JJiST bonor tn th9 centro ot tll ° w
2 V6 < all < d Ul8 Exposition Memorial
ftLA re baracteflstle aomenirsot
hLfIr W1 ct xm tU8 cntrttl oljjeot
g famous fit Qaudens statue of Co
J alch reprewnts tho groat discover
iitt J 1 w onwl interest is prob
lti T ° r Uc ot theworidlluder
SSr thrw oon > to tho left of the
LS ° nhniatnfloor aier0ftro
Wr th tBMurei coUected by the
tCwfS ° l rtmeat of the exposi
tdll l nhoini ln reproduction
wSlulIUlUbW raesimllesaw
0 0I wchfewreUcsaaarenot
3iS5 ° fginM Th9 Vatloani won
V7l preserved tn IU entirety
ftkUdnrT pUon ct two maps even the
t mosaic being iacluded
MaMhI1 Geftra thousand pictures
4 fffiSr10 fcrtI l iUuitratlng
uniSV c < lui ° buifwlth relics of
itritiirerdlnnd and Isabella and of
w SStut reUtln sto y
a iuZ rhw ° r C tor Mill
WtaTiJJ01 te lPlte of iu u
ifTwrt01 0M destined to bo th
tiw W y orostrydls
X u7tMT tt Untt ° d SUtcs Espe
olii rUnAin rtoa peelmwiii
ovimrni rUal be most com
jb4ob2 Ltisclalniltbat evenKew
senuT Thiscollefl
C 5VthftWorUiFalr Under
atht TM Smith a ooLectlon was made
UVsaoI elllcl w < 1 mtUiod of con
TatofcTlfi wrU has never
H bee > PMserved In
chsiM cf theB lu Ohiaiid
Ohio Hallways historical exhibit li the dree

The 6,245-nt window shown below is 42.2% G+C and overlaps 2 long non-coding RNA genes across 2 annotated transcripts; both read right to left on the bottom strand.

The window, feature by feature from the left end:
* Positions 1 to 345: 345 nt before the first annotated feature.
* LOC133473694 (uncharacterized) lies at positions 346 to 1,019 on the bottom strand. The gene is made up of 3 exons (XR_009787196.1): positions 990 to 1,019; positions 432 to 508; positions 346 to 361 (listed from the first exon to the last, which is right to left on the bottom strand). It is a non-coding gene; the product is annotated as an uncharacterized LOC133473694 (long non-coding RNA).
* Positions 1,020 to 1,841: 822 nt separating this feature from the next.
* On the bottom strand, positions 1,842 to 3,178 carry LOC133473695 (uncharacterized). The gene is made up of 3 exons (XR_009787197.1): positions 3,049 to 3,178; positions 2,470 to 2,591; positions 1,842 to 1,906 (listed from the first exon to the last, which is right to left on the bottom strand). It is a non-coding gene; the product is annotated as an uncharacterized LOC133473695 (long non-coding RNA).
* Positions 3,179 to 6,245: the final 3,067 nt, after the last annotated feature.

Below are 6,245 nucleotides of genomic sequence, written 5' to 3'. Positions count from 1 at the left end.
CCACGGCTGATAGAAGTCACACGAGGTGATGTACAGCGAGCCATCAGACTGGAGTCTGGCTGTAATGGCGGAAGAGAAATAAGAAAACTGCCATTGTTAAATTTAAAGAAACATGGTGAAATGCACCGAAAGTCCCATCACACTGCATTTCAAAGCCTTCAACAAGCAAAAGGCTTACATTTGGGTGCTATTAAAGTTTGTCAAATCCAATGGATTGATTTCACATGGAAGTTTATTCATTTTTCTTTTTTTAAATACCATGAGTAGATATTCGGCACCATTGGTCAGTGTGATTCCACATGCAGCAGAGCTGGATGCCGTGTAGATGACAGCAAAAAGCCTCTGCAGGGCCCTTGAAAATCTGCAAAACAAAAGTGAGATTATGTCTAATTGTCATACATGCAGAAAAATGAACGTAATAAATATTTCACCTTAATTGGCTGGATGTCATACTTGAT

tor of the Hallway Museum He will show
the evolution development and progress of
railroading In overy country whore a steam
whistle has oen heard It will be done In
object lessons Intelligible to the general pub
lic but especially raluablo to those who are
In the railroad business from the track
waller or brakeman to the presldont and
stockholder Major Fangborn claims It will
make Chicago which is now the railway
centre of tho world the Mecca ot railroad
men the world over Insure Its preeminence
as a railway centre for a century to como
and roako It tho seat of authority Jn railway
matters There Is no oilier railway museum
anywhere In spite of tho fact that tho railway
interest Is the Urgcet In the world One
tenth of tho labor employed in America ts on
the Ayrolls ot the railway companies and
another tenth on the parolls ot the manu
facturers and producers of articles used only
or chiefly by railways
A feature which Major IMugborn regards
as one ot the highest Importance to railway
men Is that a shop In which alt kinds of new
railway appliances and Inventions will bo
tosted as they coma along and when the
museums stamp is put upon a thing it will
mean that It has passed n test backed by
such knowledgo and facilities that nothing
more can be said In tho same way there
will bo a laboratory for testing metals for use
in construction and tho result of all experi
ments In all departments will be printed In
reports and disseminated among tboso Inter
ested Thero wilt also bo a halt soaUog
throoorfour hundred people which will be
used for meetings of practical railway men
At all tlmos the whola museum will be acces
sible to railway emploees who desire to
know causes where they now know effects
Once in possession of these object lessons
an engine drhor will no longer bo a mero
machine Ho will see beforo him the foro
manshlp ot a roundhouse tho foremanshlp
of a shop a superintendency of motlvo
power The U os ot passengers will be
safor and the property of shippers will bo
transported with less danger ot Impairment